Recently I posted about agates, and about how they have other things captured inside. In the case of my most recent jewelry project, a piece of dendritic agate wrapped in stainless steel, the “thing” in the stone is iron or manganese. Typically, the added substances show up as little tree shapes, and I just think they add such style and character to the stone.
When I work with a stone that has some particular interest to it, such as dendrites, I try to bend the wire in such a way that it mimics the pattern of the extra feature. My goal is to always complement the stone and never overshadow it with the wrapping. Luckily, stainless steel holds it shape well and this makes it easy to sculpt the shape that I want. It’s also a really durable metal, so I can take pride in the fact that it will hold the stone well and not deteriorate easily.
Agate remains one of my favorite stones to work with, and dendritic agate is a big reason why. When I start losing a bit of motivation or, better yet, inspiration to create, I go back to this stone or another that I find equally as beautiful to handle and create around. I hope that if you are the creative type, you also have a “go to” item that always inspires you to get creating.
One of the things that I have loved doing in the past on my blog is author interviews for books or series I have read. I’ve decided that I want to broaden that concept and start doing interviews for other people too. There are so many wonderfully talented individuals out there, and I want to celebrate at least some of them on my blog.
So I’ve created this new blog series that I hope to post on at least several times a month, celebrating the journeys of some interesting people I either know, or happen to meet along my own journey.
I’m going to get the ball rolling with Sophia who I met through this blog. She has a business creating handmade jewelry. I saw her products and decided I had to know more about her and her business. So I’m going to hand this over to Sophia, so she…
Boy, I think we can all agree that 2020 was a real doozy. There were several things at the forefront of the many things that were flung at us this, oh wait, last year. A global pandemic, a required, unnatural disconnect from friends, family and other familiars, financial uncertainty, shortages of even the basic necessities (toilet paper…hello!), so many losses of loved ones and so many celebrities most of us loved. If you’re still feeling a bit dizzy, it’s certainly understandable.
The good news is…we are now at the beginning of a prosperous, new year. And I am going to challenge myself to make it a good year. Control what I can control, try to roll with as much of the stuff that I can’t, and surround myself with the things I love. So in an effort to continue to challenge myself, I have decided to add a bit more intricate and high end jewelry to my collection. Here is the first piece that I have created within that framework…
These are copper turquoise, pointed oval hoops with glass bead accents. The hoops were ordered through another amazing shop (www.etsy.com/shop/milehighbeads). After they arrived, I hand picked the beads and stones that would work well together, arranged them the way I liked inside of the hoops and then wrapped them with 22g gold plated wire. I really like how the hoops are totally modern, due to their different shape and antiqued finish. These are a lot of fun to play around with, since you can also attach the main element on the closed side and create a fastener on the open end.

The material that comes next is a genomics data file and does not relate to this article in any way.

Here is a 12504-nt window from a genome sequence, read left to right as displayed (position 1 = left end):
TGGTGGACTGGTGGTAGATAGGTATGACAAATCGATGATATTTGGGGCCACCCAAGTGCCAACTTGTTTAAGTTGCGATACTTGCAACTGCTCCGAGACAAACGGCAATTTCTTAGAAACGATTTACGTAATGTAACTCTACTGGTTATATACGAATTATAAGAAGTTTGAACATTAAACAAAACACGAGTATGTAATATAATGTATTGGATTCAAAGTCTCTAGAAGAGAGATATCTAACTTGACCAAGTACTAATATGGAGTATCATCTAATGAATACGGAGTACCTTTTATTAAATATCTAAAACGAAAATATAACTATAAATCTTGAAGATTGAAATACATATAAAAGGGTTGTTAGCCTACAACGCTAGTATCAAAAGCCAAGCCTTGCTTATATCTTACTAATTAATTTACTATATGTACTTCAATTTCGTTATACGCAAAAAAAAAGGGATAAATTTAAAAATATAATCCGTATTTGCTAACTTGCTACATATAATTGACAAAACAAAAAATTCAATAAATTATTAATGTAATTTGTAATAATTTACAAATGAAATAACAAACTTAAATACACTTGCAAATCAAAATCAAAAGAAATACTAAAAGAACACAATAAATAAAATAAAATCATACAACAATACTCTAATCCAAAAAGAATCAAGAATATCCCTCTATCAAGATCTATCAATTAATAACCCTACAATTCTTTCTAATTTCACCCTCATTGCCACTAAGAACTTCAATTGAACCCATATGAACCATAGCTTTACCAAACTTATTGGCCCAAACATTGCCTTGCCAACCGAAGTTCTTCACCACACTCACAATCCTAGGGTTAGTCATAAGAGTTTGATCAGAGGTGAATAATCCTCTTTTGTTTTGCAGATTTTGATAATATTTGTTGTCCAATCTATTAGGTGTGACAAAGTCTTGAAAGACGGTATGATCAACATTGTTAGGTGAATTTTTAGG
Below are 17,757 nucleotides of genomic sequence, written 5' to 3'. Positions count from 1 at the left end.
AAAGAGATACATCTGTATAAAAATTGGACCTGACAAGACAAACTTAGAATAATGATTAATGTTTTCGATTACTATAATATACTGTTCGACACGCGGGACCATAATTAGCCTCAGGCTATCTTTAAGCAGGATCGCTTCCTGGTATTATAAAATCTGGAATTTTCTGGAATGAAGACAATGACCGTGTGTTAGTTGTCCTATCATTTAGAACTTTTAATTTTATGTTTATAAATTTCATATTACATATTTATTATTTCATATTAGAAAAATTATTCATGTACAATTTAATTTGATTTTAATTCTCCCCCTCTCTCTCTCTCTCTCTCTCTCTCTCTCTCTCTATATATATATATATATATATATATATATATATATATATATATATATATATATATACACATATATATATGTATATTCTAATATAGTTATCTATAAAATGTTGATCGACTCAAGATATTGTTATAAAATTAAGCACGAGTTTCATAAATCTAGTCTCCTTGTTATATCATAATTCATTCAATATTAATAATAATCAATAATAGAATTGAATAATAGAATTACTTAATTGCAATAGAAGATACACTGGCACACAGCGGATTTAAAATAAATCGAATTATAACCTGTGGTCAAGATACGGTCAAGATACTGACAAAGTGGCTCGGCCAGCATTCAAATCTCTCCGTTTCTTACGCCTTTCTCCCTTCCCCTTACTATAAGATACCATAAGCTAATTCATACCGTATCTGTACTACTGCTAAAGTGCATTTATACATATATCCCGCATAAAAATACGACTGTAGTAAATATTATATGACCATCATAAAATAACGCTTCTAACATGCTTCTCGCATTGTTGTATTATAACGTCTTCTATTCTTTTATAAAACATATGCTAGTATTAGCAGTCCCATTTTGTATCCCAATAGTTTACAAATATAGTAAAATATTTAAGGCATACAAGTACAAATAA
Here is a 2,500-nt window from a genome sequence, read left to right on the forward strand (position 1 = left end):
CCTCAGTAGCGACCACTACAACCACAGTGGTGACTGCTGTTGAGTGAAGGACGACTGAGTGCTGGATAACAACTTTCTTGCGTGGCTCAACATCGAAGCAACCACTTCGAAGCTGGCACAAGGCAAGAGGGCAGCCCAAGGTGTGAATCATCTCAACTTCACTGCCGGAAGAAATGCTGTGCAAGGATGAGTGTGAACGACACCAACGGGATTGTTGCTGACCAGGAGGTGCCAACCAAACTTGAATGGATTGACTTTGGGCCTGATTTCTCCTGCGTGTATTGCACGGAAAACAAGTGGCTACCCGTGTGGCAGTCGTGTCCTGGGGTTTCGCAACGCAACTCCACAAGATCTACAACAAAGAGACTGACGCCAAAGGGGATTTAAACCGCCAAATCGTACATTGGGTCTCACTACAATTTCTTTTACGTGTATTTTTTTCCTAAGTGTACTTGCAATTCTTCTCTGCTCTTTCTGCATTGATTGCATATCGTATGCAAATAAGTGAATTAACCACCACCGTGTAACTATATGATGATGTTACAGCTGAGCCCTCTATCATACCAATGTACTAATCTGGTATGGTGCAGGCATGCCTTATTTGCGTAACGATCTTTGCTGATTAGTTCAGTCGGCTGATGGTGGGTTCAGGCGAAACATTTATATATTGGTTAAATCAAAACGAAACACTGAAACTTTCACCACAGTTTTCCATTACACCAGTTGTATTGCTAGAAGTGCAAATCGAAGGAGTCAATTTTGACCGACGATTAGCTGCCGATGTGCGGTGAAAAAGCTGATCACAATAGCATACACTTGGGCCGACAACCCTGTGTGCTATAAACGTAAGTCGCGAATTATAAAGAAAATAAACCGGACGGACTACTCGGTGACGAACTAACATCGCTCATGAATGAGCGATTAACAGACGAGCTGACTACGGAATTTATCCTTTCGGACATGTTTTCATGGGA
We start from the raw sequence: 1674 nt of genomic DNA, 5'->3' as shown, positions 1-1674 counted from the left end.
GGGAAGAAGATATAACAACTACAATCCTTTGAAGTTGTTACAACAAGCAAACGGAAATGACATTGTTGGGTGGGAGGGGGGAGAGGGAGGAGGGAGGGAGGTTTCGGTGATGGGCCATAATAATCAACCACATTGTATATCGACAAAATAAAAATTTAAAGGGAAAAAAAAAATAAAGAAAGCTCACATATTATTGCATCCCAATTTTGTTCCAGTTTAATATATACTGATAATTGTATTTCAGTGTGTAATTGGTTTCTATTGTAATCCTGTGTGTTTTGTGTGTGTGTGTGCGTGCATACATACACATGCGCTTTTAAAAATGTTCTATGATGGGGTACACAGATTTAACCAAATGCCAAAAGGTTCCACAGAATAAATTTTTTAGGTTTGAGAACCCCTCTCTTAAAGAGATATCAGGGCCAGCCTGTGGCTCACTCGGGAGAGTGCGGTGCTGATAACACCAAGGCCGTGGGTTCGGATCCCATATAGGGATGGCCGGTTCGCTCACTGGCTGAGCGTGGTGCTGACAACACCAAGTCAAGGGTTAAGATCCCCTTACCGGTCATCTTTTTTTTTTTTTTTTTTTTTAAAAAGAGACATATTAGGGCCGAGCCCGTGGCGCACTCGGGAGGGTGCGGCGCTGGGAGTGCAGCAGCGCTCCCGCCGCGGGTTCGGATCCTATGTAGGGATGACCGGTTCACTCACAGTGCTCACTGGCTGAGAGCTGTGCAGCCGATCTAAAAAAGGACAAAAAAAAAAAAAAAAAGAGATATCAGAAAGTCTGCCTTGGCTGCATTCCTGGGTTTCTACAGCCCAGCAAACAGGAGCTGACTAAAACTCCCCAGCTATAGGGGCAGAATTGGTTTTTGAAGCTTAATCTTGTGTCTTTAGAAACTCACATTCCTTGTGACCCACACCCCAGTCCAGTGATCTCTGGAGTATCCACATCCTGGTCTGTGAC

I certainly plan to play around with more hoop earrings, since I really enjoy working with them and they are still really hot. I also have dreams of working with more elongated shapes, perhaps with a beautiful embellishment on top and a longer bead or beads below. Who knows where this adventure will take me, particularly because some of it rides on what my customers will love and respond to. In any case, I am very excited about what this new year hold and I hope that you will continue to join me on the journey.
Product photography. This can be a very slippery slope for some shop owners. How does everything come together to highlight a product, to create a background that is interesting but not too “noisy,” to keep lighting balanced and natural, and to stay in focus to keep details sharp and alluring? It’s a real juggling act! Luckily, experience and experimentation can make things much easier over time. One of the things that I’ve probably experimented with the most is with using props.
Props can really add to product photography! They not only give you something to place your product on, in, under or over, they give you the ability to create a mood. They give you the ability to tell a story…one that started with your item and expands from there.
Typically, I like to use a simple base when photographing items in my shop. I love weathered wood, so I have several things around that are made of distressed wood that exhibits varying colors. The different colors allow me to create a contrast when I photograph my items, so they can really be noticed. Although as you can see in the above picture, if colors are somewhat similar, it can create a softer mood.
Since I do jewelry with natural stones, it can be neat to photograph an item on another crystal or natural component.
Metal is also a pretty neutral item on which to photograph.
Once I have my base figured out, I start thinking about additions I want in the photograph, besides the main piece. I find it’s best to create a complement to the item without things being so busy that the item becomes visually lost or “part of the clutter.” Although it’s not my style, I have seen other shops successfully use a lot of extra items around their main subject…however there is usually a defined space between the item and the decor used, so the decor becomes somewhat of a frame, which can be really pretty.
In the photo above, I simply used some additional citrine stones to echo the citrine that is in the ring I created. Repetition of this sort can definitely make a piece appear stronger and more defined. A “hint” in the way of a blurred background is usually all that is needed.
Natural elements are also great photo props…particularly plants! When it comes to my jewelry, additions of this kind echo my shop’s closeness to nature. Although it’s amazing to use fresh plants and flowers from the garden in the spring and summer, fall can really yield some beautiful dried flowers, berries and grasses that help create a beautiful scene!